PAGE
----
Throwing rocks and other objects at vehicles and vessels - Charges, Penalties and Sentencing

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Throwing Rocks and Other Objects at Vehicles / Vessels


In NSW it is an offence to throw rocks and other objects at vehicles and vessels. A person can be charged with this offence if they drop or throw a rock or other object at or towards a vehicle or vessel. The vehicle or vessel must be on a road, railway or waters, there must be a person in that vehicle and the act must risk the safety of any other person.

The offence is commonly charged in circumstances where people throw rocks at cars from overpasses on freeways because of the high danger this causes to drivers, other motorists and other road users.

The maximum penalty for ‘throwing rocks and other objects at vehicles and vessels’ is 5 years imprisonment.

Legislation

The offence of ‘throwing rocks and other objects at vehicles and vessels’ is contained in s 49A(1) of the Crimes Act 1900 (NSW) and states:

(1) A person is guilty of an offence if:

  • the person intentionally throws an object at, or drops an object on or towards, a vehicle or vessel that is on any road, railway or navigable waters, and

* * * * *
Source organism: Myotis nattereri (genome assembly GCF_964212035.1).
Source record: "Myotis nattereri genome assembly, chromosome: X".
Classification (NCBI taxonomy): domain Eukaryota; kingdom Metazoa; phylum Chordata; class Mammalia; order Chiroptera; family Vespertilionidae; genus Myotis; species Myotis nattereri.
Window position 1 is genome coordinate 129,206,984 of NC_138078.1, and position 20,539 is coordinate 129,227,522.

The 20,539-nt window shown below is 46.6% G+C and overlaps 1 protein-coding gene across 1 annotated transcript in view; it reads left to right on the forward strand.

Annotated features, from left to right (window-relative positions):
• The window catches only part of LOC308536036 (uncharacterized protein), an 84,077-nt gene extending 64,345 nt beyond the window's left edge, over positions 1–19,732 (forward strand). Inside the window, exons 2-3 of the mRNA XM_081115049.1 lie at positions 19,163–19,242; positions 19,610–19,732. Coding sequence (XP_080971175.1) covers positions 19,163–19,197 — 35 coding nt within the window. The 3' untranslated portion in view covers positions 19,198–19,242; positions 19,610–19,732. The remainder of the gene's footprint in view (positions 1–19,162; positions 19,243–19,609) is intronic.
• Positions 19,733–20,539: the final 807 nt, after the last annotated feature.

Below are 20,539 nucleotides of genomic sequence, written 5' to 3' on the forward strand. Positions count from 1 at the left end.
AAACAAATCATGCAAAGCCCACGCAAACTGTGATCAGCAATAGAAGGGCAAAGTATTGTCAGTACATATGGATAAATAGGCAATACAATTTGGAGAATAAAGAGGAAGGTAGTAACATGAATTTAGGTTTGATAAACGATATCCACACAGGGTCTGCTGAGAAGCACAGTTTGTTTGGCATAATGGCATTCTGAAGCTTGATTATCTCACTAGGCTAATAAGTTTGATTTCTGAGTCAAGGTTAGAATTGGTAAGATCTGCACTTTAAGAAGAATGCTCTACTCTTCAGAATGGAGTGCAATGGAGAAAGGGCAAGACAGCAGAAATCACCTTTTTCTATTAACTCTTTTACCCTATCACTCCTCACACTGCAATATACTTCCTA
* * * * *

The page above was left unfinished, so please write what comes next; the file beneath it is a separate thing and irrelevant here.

• there is a person in the vehicle or vessel, and
  • the conduct risks the safety of any person.

Maximum penalty: Imprisonment for 5 years.

What Actions Might Constitute Throwing Rocks and Other Objects at Vehicles and Vessels?

Examples of ‘throwing rocks and other objects at vehicles and vessels’ include:

  • Standing on an overpass and dropping rocks on or near cars travelling on the freeway below;
  • Throwing objects in front of a truck as it drives past; or
  • Pouring water onto the skipper of a boat as it’s about to travel under the bridge you’re standing on.

What must be proven?

To convict a person of ‘throwing rocks and other objects at vehicles and vessels’ the prosecution must prove each of the following matters beyond a reasonable doubt:

  • That they threw or dropped that object on or towards a vehicle or vessel;
  • That there was a person in that vehicle or vessel;
  • That their conduct caused risk to a person.

Possible Defences

The most common ways to defend this charge are:

  • To argue that you did not throw or drop an object;
  • To argue that you did not throw or drop the object intentionally;
  • To argue that you did not throw or drop the object towards a vehicle or vessel;
  • To argue that no one was in the vehicle or vessel;
  • To argue that your actions did not cause any risk to the safety of any person;

Which Court Will Hear Your Matter?

The offence of ‘throwing rocks and other objects at vehicles’ is a Table 2 offence. This means that the matter will likely be dealt with in the Local Court, however, the DPP can elect to have the matter dealt with in the District Court.

If you require legal advice or representation in any legal matter, please contact Armstrong Legal.

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